Property firm to contribute €1m to pyrite board

A Dublin property development firm is to contribute €1m to the Pyrite Resolution Board to assist with the cost of carrying out work on homes affected by sub-standing construction material.

Property firm to contribute €1m to pyrite board

The Pyrite Resolution Board has revealed that Charles Gallagher Limited, paid €400,000 last year as a result of a full and binding legal agreement with two further contributions of €300,000 due on October 1 and on the same date in 2017.

The building company which is run by Gregory Gallagher, a Howth-based developer, was held liable for the use of pyrite in an unnamed development.

The PRB was established in January 2014 to oversee a scheme to remediate residential properties that were affected by pyrite, after problems with a large number of housing estates emerged in various parts of the country.

Pyrite is a mineral found in rocks which if used in construction material can swell from the combination of air and moisture, resulting in cracks in floors and walls of a property.

In its latest annual report, the board revealed it had also reached an agreement with Homebond, the company which provides structural defect cover to new homes, that it would contribute €2m towards the cost of the scheme through staffing and services.

The PRB has also commenced legal proceedings against builders and developers for a contribution towards the costs of remedial works.

Up to the end of 2015, the board had received €484,000 from liable parties including Charles Gallagher, while further actions are still ongoing including legal proceedings against a developer relating to 80 homes in a housing estate in Fingal.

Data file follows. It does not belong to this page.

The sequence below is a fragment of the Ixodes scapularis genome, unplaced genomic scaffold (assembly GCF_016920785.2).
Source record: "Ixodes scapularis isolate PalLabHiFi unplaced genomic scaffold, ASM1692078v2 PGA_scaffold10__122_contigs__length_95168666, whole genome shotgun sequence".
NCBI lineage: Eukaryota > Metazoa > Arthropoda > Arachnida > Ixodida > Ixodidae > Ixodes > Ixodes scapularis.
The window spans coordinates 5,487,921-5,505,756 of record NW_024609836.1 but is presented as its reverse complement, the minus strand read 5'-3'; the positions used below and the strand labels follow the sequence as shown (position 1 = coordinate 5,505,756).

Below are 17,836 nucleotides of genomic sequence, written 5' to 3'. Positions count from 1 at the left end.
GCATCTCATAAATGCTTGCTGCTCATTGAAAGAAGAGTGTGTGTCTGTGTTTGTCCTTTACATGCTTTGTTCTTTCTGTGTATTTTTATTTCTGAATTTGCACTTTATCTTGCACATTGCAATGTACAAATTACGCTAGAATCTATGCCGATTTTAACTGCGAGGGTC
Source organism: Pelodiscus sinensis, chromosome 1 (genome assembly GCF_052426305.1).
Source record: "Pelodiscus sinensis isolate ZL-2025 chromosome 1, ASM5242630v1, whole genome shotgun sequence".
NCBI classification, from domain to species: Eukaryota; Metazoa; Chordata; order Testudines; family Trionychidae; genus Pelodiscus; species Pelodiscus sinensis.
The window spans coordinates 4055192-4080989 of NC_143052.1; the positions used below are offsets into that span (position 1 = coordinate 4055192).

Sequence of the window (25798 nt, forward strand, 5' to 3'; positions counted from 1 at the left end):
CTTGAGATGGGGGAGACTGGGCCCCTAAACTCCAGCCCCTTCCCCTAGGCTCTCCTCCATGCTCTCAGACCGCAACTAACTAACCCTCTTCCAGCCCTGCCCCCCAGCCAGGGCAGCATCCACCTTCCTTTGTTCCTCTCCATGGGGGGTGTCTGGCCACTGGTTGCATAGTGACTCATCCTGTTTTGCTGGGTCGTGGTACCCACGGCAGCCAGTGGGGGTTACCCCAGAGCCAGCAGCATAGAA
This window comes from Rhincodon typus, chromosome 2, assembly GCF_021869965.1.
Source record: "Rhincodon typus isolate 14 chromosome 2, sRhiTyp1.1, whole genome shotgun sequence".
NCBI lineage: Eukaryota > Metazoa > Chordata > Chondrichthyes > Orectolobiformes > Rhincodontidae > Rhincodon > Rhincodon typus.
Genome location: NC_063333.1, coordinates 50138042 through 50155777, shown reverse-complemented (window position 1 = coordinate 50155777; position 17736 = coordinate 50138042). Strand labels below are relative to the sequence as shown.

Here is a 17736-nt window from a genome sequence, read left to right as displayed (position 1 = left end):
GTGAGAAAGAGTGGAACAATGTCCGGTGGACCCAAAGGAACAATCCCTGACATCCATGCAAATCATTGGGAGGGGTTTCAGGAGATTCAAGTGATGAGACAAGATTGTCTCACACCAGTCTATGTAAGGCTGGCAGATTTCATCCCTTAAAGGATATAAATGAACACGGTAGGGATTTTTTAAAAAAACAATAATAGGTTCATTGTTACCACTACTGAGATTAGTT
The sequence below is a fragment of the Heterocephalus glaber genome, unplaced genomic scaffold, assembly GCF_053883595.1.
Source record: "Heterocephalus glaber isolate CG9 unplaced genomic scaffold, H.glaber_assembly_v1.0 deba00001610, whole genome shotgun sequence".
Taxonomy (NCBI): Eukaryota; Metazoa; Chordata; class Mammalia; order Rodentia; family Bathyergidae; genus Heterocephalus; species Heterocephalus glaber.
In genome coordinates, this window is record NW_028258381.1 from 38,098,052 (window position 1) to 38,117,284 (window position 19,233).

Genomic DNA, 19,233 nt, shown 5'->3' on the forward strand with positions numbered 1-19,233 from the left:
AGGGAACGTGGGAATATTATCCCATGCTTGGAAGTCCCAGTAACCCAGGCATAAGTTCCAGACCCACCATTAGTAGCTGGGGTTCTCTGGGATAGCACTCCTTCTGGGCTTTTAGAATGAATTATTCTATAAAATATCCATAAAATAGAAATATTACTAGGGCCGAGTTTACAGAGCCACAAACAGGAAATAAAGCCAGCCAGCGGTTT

An average of €58,850 is being spent to carry out remedial works on each home affected by pyrite under the Government-backed scheme.

The figures includes allowances for residents to move to alternative accommodation while repair work was being carried out on their homes.

The PRB spent just over €10.2m last year under the pyrite remediation programme on top of almost €800,000 in 2014.

Almost 1,000 applications were received by the end of 2015 with 744 claims approved by the Housing Agency.

A total of 19 applicants have had their request for assistance rejected. Six decisions were appealed. Two were subsequently withdrawn, while another two were disallowed.

The other two cases which arose from the refusal to include extensions were successfully appealed.

A total of 375 applications were made to the PRB last year with 250 coming from people living in Fingal Co Council.

Towns with the highest number of applications to date are Balbriggan (165), Lusk (158), Ashbourne (154) and Rush (101).

Residents of seven local authorities are eligible for the scheme: Dublin City, Fingal, South Dublin, Dún Laoghaire-Rathdown, Kildare, Meath and Offaly.

An expert group is also examining houses in parts of Dongal and Mayo affected by pyrite to see if they should be included in the remediation scheme.

A total of 153 dwellings had remedial work completed by the end of last year, while works contracts were in place for a further 184 houses and apartments in ten developments.

The board’s chairman, John O’Connor, the scheme had a target of completing remedial work on 600 homes by the end of this year.

Mr O’Connor said the board was continuing to receive a steady stream of new applications of around 30 per month with most coming from housing estates that were already the subject of applications.

He said remediation works would peak this year but would also continue on a significant scale into 2017 before continuing on a reduced sale thereafter.

According to the latest figures, a total of 1,248 applications had been received by mid-July with remedial works completed on 358 homes.

Mr O’Connor said in most cases remedial work on homes affected by pyrite had been completed within the 12-week target timeframe.

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